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Outcome Independence and Listening

Being an alpha male and being a good listener appear to be opposing ideals. But being a good listener requires a game principle called outcome independence. Here's a good primer on outcome independence from a Christian perspective (specifically for pastors!) and one decidedly not, but with gospel implications. Outcome independence means you stay focused on an important goal or process despite resistance. The Old Testament prophets including Jeremiah and Isaiah were HIGHLY outcome independent. They proclaimed judgment and repentance regardless of Israel's response. This principle will help a guy in every type of interpersonal relationship - as a father to his kids, as a husband to his wife/significant other, and as a man to his coworkers and peers. It is worth mentioning here that Asian American men in particular (and I'm preaching to myself here) would benefit greatly from learning outcome independence.

Negative example: A couple days ago, I commented to Judy that she had disappeared from the family room (where the kids were) to change clothes. She responded that whenever I disappeared within the house it was to retreat with some electronic device (phone, iPad, laptop, etc.). I reacted by defending myself and explaining that "I don't always do that" and "That's not fair".

This is an example of poor listening and defensiveness.  It's what marriage guru John Gottman calls negative sentiment override. In anti-bullying language, it's called "taking the bait". In game terms, it's called outcome dependence - your attitude is dependent on another person's response to you. No matter what you call it, this kind of response is a relationship killer. It makes the situation about you and what you're doing (or not doing) wrong. It turns the tone serious when the provoking comment was intended as light banter.

In this situation, things turned out fine because Judy is accustomed to my defensive outbursts. She ignored me and kept doing what she was doing.

Positive example: At another point this past weekend, we were doing the nighttime routine with the kids and I lay down on our bed for a moment to relax. Judy shouted at me to get up and help. I said "I'm resting - it's my sabbatical!" I meant to be playful but Judy shouted back, "When's MY sabbatical?!?!" My first instinct was to get defensive. My second instinct was to go to her immediately and ask when would be a good time to give her a retreat from the kids. But since I provoked her reaction and her response was not at all surprising (she'd been butting heads with Elliot all day), I went for something more playful. I walked over to her and said with a smile, "You sound angry". She didn't say anything (Caleb laughed when he heard me) and I started brushing Abby's teeth. After the kids were in bed and we had some quiet time together, we talked about when she could go on a personal retreat.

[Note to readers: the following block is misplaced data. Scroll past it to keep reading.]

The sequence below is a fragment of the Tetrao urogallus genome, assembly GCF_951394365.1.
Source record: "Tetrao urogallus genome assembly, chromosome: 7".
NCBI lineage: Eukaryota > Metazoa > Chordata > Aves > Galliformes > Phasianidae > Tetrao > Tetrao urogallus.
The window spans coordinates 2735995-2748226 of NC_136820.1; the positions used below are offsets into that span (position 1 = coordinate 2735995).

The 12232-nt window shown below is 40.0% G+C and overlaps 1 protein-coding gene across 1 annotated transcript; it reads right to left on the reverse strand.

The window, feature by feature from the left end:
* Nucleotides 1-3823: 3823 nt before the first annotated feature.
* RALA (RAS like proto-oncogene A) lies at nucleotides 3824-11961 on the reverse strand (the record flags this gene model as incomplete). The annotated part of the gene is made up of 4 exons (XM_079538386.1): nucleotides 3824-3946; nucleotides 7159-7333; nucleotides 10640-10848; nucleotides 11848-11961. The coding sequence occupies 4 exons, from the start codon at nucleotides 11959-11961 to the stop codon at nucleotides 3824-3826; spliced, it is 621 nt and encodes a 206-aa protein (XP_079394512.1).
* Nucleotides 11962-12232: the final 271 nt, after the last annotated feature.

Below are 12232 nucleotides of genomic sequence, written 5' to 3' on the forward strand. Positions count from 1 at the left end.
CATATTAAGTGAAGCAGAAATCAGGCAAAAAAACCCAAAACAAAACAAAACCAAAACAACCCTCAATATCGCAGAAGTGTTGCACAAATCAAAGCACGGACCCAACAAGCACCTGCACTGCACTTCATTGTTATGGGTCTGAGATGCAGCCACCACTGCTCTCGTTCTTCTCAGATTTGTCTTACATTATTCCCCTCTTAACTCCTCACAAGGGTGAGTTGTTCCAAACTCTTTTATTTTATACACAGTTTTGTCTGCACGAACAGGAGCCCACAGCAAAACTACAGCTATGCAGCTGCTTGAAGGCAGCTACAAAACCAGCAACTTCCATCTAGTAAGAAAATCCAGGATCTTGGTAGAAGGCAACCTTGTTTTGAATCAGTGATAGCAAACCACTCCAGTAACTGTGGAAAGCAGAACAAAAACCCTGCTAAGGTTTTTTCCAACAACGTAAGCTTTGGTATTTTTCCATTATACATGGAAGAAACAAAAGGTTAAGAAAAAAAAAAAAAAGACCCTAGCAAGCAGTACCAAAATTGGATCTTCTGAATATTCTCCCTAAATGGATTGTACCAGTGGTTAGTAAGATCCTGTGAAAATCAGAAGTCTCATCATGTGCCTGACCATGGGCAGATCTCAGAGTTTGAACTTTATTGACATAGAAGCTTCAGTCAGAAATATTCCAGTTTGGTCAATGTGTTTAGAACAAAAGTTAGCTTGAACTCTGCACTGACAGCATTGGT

If I had been reactive to her "when's my sabbatical?" comment, things would have gotten very tense (and they certainly have in the past). But I made my initial comment to be playful and I stayed playful despite her resistance (which I should have been more sensitive to in the first place but oh well). In that moment, what Judy was really trying to tell me was that she had been wrestling with the kids all day and for me to sit back and relax during the kids' bedtime ritual felt like a slap in the face. But if I had been defensive, it would have been about me and I wouldn't be able to empathize. And if I had pushed her at that moment to go on a retreat, it would also have been about me trying to solve her problem without really understanding how she felt. Outcome independence doesn't mean you ram your agenda through. It means you hold it loosely but firmly and most importantly, delay your initial emotional response.

This is where the gospel is so important because I cannot practice outcome independence from a place of insecurity. Insecurity is all about outcome dependence. My worth is based on how people respond to me. But in Christ my worth is secure and because of his value on me, I can be outcome independent. I can listen.


  1. Thanks for the link, fine Sir!

    You are correct - I'm not religious. I do have respect for folks who honestly try to live by the teachings of Jesus, though. Seems like a tough row to hoe sometimes.

    I enjoyed your post "Game Is Christian", as well. Interesting thought - one I hadn't considered.

    So, thanks x 2 for teaching me something.


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